With the 1977 release of Star Wars, audiences were introduced to Darth Vader, the baddest bad guy in the entire galaxy. As the story unfolded and the prequels arrived on the scene, many people were surprised to learn that Darth Vader was not always such a bad dude. It may be equally surprising to learn that Mr. Skywalker actually did a few things right in his role as dad. (But mostly wrong.) Here are a few things every father can take away from Luke and Leia’s dear old dad…
Do: Involve your kids in your work and invite them to become involved.
If you work outside the home, â€œBring Your Kids to Work Dayâ€ is a great initiative. It allows your young padawans a look into your world, learn exactly where it is you go every day, and understand what you do to support your family.
Donâ€™t: Get all bent out of shape and threaten to kill them if they choose not to team up with you to take over the galaxy.
If your kids decide to follow in your footsteps, great. But they might not want to, for a variety of different reasons (none of them personal.) They may be gifted with skills and interests better suited to a different career. Even if they respect your success, they may want to carve out their own path. Itâ€™s ok. Everybody has a different destiny. Theyâ€™re more likely to become successful if they receive your support in following their own dreams than if they are forced into something not meant for them.
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Do: Stick up for your kids when they are under attack.
Darth Vader redeemed himself when he took The Emperor down to protect his son. As the leader of your family, itâ€™s your responsibility to look out for your brood. And Iâ€™m not just talking about obvious threats like kidnappers, pedophiles, and bounty hunters. What about the hidden influences in their lives? Who do they hang out with? What sorts of music do they listen to? What movies and television shows are they exposed to? What are they really doing online? These sorts of things are affecting your children more than you might like to believe, and itâ€™s your job to monitor these sorts of things.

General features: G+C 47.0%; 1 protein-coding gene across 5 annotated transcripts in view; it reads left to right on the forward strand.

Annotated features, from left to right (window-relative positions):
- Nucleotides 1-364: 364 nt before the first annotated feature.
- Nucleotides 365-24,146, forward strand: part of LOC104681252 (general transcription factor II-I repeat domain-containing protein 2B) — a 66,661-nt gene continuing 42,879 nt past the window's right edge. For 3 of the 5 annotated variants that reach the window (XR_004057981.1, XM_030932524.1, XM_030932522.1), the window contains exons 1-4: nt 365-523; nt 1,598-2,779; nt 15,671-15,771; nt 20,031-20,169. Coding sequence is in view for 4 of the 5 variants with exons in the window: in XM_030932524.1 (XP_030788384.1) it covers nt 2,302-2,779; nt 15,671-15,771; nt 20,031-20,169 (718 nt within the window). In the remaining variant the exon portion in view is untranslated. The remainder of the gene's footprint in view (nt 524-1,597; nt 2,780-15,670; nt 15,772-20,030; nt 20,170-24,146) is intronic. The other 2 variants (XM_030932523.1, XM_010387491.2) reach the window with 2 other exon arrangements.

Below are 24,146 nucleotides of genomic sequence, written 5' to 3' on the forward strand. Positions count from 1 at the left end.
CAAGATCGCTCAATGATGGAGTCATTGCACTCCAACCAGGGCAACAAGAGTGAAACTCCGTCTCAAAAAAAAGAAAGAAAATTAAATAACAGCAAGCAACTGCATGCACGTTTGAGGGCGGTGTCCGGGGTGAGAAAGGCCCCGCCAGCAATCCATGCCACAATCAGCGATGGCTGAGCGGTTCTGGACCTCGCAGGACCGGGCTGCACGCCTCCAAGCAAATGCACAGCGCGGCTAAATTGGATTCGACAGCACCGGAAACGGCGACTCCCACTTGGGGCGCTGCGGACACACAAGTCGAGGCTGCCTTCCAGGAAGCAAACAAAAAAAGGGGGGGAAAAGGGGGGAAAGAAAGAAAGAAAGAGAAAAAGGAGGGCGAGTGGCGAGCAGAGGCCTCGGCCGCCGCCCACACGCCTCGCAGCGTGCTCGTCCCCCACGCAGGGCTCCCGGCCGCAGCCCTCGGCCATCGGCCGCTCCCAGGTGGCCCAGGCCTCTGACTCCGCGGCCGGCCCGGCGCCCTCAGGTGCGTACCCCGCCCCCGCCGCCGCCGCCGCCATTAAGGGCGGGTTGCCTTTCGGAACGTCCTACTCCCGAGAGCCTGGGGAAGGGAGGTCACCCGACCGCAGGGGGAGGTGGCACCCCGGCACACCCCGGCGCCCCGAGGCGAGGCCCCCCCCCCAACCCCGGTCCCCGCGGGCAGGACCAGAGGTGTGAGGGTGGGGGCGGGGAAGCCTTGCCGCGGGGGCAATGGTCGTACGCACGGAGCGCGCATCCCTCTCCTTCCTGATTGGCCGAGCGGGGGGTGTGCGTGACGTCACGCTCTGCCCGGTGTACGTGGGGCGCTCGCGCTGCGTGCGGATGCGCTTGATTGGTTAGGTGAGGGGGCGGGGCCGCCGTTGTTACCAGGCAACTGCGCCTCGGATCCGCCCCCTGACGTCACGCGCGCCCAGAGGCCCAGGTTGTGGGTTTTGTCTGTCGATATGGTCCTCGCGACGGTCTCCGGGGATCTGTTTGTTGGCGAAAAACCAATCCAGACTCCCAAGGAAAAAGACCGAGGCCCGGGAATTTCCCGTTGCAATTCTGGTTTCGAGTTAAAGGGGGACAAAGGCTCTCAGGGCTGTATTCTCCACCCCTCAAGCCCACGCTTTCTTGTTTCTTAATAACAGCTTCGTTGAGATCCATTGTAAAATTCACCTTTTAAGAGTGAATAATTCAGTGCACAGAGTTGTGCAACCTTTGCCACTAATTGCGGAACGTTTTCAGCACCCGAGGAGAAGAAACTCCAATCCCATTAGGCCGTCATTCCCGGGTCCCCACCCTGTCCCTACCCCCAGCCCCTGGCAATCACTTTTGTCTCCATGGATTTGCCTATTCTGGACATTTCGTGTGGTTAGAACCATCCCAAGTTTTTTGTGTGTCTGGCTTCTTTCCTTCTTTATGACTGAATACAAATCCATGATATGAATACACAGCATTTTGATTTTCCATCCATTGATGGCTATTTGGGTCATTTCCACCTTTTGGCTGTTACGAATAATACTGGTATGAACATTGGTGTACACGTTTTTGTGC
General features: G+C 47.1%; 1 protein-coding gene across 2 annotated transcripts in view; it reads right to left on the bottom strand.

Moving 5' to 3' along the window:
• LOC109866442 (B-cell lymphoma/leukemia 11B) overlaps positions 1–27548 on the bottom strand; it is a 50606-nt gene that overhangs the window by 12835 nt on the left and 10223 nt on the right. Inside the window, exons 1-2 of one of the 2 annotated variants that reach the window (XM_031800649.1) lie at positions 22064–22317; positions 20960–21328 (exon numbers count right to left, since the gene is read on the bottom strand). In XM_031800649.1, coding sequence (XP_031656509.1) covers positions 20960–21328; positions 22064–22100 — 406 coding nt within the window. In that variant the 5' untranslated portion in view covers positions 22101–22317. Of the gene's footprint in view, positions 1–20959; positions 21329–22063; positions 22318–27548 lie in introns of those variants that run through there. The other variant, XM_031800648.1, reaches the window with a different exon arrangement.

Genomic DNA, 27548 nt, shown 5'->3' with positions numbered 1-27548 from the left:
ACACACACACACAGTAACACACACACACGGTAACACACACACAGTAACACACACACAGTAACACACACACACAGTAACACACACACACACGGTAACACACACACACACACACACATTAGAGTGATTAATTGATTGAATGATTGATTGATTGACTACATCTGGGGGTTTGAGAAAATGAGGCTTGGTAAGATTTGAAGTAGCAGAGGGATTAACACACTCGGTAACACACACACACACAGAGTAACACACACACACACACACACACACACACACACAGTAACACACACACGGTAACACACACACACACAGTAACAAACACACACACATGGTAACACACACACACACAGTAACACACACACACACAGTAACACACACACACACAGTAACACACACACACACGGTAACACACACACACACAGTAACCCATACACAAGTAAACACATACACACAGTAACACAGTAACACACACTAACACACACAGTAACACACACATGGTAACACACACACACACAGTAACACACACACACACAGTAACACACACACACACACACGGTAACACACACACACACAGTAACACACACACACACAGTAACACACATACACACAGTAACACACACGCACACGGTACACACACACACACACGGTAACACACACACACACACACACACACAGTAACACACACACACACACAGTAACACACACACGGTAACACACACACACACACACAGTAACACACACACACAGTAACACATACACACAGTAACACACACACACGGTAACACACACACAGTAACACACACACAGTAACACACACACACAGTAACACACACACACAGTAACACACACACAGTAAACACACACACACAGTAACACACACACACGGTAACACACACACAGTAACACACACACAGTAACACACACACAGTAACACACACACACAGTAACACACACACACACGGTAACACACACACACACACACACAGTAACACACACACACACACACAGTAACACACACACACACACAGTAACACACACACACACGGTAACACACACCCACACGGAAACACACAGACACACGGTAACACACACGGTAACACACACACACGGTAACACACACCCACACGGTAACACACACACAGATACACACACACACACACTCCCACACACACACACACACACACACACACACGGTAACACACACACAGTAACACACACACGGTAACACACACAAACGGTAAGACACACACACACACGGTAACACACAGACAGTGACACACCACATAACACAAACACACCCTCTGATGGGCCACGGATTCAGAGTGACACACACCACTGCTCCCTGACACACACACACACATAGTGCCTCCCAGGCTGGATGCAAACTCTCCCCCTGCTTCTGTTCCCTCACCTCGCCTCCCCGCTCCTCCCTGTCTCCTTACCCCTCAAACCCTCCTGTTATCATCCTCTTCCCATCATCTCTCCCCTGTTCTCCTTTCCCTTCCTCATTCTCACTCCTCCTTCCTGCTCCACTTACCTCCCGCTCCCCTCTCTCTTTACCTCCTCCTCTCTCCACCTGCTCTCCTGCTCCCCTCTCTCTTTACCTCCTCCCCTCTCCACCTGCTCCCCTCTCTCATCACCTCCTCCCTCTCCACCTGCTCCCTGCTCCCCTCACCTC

Donâ€™t: Align yourself with bad people who are likely to attack your kids with Force lightning.
Kids donâ€™t listen to what we say as much as what we do. Who are YOU hanging out with? Are they good role models for your kids? (Note: Stay away from old politicians who promise you the galaxy.) What kind of language do they see you using? What kind of movies do they see you watching? For better or worse, the people and things that influence you will most certainly end up influencing your children.
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Do: Discipline your kids in order to teach them right from wrong.
You are not here to be your kidsâ€™ friend. A friendship may well emerge from your relationship as your child matures, but itâ€™s not your main job. Your job is to teach them right from wrong, to give them boundaries, and to tap into the wisdom and life experience they are lacking to look out for their best interests. Itâ€™s not easy, but for the good of your kids, sometimes you have to be the bad guy. And they probably wonâ€™t like it now, but theyâ€™ll appreciate it later.
Donâ€™t: Strangle them by using the Force when they disobey.
Kids are kids. Theyâ€™re gonna mess up. While I personally am not against a swat on the bottom when theyâ€™re really naughty, all discipline must be done in love. Itâ€™s a fine line to walk, but when it comes to parenting, grace is more important than justice. Save your best Jedi tricks for the young man who brings your daughter home after curfew.